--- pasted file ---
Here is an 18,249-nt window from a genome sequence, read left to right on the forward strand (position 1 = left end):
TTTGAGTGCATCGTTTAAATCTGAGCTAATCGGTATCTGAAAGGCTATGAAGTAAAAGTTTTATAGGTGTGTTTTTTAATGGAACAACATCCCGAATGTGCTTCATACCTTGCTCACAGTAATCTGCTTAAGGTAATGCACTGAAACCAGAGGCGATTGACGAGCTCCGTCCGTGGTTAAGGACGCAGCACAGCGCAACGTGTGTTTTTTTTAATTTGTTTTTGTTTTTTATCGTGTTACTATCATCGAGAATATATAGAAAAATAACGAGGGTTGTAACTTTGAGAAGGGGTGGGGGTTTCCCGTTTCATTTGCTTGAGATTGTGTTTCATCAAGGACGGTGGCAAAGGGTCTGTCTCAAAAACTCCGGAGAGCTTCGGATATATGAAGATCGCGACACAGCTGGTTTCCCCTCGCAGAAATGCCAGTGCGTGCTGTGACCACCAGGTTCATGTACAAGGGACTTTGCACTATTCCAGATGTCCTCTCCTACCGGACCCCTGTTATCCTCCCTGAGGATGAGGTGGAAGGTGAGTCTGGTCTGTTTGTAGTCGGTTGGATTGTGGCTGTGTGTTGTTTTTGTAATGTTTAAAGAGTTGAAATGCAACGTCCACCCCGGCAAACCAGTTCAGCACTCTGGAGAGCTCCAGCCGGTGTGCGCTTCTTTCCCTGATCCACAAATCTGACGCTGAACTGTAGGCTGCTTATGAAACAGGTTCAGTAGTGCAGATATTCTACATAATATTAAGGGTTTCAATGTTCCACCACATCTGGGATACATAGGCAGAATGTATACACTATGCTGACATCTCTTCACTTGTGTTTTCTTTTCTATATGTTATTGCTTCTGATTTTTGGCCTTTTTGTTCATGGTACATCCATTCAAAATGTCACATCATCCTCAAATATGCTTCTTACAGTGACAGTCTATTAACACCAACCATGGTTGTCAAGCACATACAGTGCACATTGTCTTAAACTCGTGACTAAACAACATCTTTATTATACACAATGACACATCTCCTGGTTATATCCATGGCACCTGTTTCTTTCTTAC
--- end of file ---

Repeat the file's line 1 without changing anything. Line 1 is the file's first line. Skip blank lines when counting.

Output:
Here is an 18,249-nt window from a genome sequence, read left to right on the forward strand (position 1 = left end):